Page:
India loses the charm of cheap labour

The recent move by UK- based telecom outsourcer New Call Telecom to move its call centre from Mumbai to the UK is another sign of India's advantage of cheap labour losing its allure.

New Call Telecom, which started the call centre in Mumbai three years ago, said that it chose to shift base to Lancashire as it feels that labour is cheaper in that country than in India. The shift will create around 25 jobs in the UK with the figure rising to about 100 in a couple of years.

The move by New Call Telecom, which provides broadband and telecom services, is not the first such. Two years ago, British Telecom shifted 2,000 call centre jobs from India back to the UK. This is a far cry from the days when companies from countries such as the UK and the US outsourced jobs to offshore locations in India as they had to pay staff less here. However, with salaries in India rising fast, some companies are finding it difficult to maintain profit margins.

Salaries in India Inc are set to rise by 12.9 per cent on average in 2011, according to a report by global human resource firm Aon Hewitt.

"Inflationary pressures and high attrition rates are major challenges for the Indian outsourcing industry. Indian companies are responding to these by starting their operations in Tier- II and Tier- III locations and by introducing employee engagement practices," said P. Vijayakumar of the Center for Social and Organisational Leadership ( CSOL) at the Tata Institute of Social Sciences ( TISS).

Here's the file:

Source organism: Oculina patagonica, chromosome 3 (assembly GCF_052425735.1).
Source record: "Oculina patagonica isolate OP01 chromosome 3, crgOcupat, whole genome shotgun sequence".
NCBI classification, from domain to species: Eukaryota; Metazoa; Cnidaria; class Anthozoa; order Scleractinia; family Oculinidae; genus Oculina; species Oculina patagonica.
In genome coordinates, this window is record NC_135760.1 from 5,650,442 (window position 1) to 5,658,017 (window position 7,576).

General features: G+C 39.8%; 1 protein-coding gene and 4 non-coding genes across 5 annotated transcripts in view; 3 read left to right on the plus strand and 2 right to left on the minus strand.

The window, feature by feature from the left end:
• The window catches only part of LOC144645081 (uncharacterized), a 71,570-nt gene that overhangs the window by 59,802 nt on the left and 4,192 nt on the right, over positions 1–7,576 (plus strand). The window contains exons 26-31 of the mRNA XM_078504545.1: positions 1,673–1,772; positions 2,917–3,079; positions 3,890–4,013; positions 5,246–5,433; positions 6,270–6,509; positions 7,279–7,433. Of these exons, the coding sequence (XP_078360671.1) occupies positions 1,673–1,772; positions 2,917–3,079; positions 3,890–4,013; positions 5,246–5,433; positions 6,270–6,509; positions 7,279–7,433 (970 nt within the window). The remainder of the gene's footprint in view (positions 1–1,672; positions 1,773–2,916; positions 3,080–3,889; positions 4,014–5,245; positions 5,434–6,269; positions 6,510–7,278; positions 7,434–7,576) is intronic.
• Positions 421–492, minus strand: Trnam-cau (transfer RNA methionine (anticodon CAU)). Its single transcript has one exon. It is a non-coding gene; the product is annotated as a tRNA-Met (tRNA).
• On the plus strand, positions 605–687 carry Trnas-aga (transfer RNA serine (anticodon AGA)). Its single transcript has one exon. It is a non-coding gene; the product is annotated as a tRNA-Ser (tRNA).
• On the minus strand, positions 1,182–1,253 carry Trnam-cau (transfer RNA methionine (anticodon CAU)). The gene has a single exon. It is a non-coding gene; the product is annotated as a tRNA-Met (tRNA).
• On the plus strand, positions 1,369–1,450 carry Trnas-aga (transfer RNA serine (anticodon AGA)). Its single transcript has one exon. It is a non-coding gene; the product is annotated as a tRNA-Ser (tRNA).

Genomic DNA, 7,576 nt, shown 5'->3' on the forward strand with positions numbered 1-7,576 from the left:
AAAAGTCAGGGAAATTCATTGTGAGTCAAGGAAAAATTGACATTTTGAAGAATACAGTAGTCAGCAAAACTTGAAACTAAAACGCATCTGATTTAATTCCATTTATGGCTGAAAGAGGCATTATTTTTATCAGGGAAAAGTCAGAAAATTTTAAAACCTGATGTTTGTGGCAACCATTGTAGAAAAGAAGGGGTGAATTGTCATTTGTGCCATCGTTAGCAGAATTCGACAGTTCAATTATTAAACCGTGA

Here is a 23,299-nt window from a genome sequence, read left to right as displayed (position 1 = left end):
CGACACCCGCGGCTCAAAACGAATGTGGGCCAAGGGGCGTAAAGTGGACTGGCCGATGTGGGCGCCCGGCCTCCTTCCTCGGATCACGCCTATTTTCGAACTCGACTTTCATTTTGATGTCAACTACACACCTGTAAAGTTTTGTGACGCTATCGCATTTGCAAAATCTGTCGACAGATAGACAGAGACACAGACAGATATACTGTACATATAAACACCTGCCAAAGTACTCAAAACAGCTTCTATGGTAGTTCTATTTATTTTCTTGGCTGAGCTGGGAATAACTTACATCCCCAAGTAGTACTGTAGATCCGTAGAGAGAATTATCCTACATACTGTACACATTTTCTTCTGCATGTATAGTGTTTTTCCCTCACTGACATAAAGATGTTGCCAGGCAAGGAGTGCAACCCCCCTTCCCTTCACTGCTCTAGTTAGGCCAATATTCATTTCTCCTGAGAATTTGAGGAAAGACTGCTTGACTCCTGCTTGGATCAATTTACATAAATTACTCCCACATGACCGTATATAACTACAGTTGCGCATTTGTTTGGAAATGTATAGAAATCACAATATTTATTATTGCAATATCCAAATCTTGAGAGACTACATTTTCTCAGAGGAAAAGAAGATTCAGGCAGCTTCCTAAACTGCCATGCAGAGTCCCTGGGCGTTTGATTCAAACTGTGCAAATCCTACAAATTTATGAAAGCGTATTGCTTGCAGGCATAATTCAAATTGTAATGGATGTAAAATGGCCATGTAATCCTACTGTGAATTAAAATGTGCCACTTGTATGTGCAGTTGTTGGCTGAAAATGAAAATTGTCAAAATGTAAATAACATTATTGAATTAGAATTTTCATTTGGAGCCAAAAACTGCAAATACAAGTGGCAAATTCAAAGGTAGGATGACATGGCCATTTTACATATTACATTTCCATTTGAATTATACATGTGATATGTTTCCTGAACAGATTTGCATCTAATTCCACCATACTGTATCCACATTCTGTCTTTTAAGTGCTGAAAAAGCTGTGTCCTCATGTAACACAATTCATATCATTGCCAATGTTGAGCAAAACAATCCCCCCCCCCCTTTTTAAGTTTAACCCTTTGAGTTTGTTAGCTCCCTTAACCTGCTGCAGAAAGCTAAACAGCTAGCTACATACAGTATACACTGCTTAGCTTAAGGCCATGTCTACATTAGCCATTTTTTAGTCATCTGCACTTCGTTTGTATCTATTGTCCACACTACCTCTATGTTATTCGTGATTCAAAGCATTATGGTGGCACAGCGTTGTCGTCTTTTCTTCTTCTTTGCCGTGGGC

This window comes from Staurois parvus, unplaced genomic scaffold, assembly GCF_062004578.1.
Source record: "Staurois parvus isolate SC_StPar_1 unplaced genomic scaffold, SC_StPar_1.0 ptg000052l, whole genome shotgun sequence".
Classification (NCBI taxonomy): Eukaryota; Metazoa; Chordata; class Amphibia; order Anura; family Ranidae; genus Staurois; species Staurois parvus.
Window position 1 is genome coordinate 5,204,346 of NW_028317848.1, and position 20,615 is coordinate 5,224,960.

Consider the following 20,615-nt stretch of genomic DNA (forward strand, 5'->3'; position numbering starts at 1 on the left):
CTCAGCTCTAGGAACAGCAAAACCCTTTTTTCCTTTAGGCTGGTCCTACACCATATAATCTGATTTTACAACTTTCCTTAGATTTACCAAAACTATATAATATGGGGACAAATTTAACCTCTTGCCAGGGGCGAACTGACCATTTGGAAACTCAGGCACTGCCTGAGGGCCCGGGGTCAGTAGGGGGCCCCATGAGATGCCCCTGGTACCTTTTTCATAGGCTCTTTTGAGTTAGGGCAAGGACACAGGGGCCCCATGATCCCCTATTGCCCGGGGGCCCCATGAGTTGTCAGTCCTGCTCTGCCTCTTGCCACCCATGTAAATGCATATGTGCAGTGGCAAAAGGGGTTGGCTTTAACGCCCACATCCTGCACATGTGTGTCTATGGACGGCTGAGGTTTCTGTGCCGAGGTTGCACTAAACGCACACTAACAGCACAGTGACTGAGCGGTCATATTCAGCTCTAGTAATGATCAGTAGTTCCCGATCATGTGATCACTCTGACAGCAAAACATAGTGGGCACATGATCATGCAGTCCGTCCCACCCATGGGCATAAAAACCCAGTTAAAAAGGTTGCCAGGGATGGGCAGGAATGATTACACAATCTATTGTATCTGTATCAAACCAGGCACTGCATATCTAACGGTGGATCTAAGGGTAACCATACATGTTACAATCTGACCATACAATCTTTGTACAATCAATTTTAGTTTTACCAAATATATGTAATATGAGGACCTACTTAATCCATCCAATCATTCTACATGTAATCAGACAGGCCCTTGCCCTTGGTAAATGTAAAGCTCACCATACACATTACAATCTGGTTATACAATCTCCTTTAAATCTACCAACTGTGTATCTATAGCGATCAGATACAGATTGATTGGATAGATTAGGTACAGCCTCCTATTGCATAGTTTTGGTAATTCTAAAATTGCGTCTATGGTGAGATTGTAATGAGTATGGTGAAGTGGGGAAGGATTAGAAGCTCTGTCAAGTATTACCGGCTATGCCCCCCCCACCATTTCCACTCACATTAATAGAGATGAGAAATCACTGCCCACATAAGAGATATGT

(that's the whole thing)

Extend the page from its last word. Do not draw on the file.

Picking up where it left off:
"The cost advantage depends basically on the effect of exchange rates and whether we are in a position to provide the skilled personnel needed by the industry," explained Vijayakumar.

The cost of renting space for business has also increased to the extent that it is now as costly in India as in the UK or some other nations, according to media reports.

Nigel Eastwood, New Call's chief executive officer ( CEO) told Daily Mail that, "Salaries in India aren't that cheap any more. Add to that the costs of us flying out there, hotels and software, and the costs are at an absolute parity." However, Amit Nivsarkar, vicepresident, Nasscom, said, "This is not any general trend that we have seen. The company policies to relocate may be behind such instances. Salaries at the entry- level are not issues in such cases as they haven't increased for the past three years." It is, however, not only firms from the UK and the US but also Indian IT companies that are hiring people in other countries in search of cheap workforce.

"Labour and realty rates vary from place to place even in India," said Viral Thakker, executive director at KPMG India, a business advisory firm.

Firms now aim to get a good talent pool at a low cost and will move to wherever they can achieve this goal, said Thakker.

Reproduced From Mail Today. Copyright 2011. MTNPL. All rights reserved.

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